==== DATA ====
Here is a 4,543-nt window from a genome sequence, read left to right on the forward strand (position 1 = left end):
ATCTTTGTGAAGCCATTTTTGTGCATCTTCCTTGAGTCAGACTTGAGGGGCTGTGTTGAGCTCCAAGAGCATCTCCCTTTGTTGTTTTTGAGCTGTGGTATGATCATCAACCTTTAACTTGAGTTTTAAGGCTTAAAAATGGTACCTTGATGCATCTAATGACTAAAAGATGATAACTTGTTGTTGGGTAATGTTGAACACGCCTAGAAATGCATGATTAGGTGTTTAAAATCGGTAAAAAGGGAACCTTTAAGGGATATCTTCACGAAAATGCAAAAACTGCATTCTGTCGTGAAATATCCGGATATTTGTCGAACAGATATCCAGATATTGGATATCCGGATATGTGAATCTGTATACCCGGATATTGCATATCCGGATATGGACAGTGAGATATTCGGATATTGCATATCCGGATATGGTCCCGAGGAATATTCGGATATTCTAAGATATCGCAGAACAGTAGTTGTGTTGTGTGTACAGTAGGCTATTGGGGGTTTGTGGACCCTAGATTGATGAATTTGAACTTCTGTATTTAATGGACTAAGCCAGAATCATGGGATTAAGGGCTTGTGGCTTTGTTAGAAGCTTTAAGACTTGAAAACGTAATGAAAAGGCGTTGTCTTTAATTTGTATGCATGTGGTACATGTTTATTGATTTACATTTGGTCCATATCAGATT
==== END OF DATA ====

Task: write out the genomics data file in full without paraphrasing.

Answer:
Here is a 4,543-nt window from a genome sequence, read left to right on the forward strand (position 1 = left end):
ATCTTTGTGAAGCCATTTTTGTGCATCTTCCTTGAGTCAGACTTGAGGGGCTGTGTTGAGCTCCAAGAGCATCTCCCTTTGTTGTTTTTGAGCTGTGGTATGATCATCAACCTTTAACTTGAGTTTTAAGGCTTAAAAATGGTACCTTGATGCATCTAATGACTAAAAGATGATAACTTGTTGTTGGGTAATGTTGAACACGCCTAGAAATGCATGATTAGGTGTTTAAAATCGGTAAAAAGGGAACCTTTAAGGGATATCTTCACGAAAATGCAAAAACTGCATTCTGTCGTGAAATATCCGGATATTTGTCGAACAGATATCCAGATATTGGATATCCGGATATGTGAATCTGTATACCCGGATATTGCATATCCGGATATGGACAGTGAGATATTCGGATATTGCATATCCGGATATGGTCCCGAGGAATATTCGGATATTCTAAGATATCGCAGAACAGTAGTTGTGTTGTGTGTACAGTAGGCTATTGGGGGTTTGTGGACCCTAGATTGATGAATTTGAACTTCTGTATTTAATGGACTAAGCCAGAATCATGGGATTAAGGGCTTGTGGCTTTGTTAGAAGCTTTAAGACTTGAAAACGTAATGAAAAGGCGTTGTCTTTAATTTGTATGCATGTGGTACATGTTTATTGATTTACATTTGGTCCATATCAGATT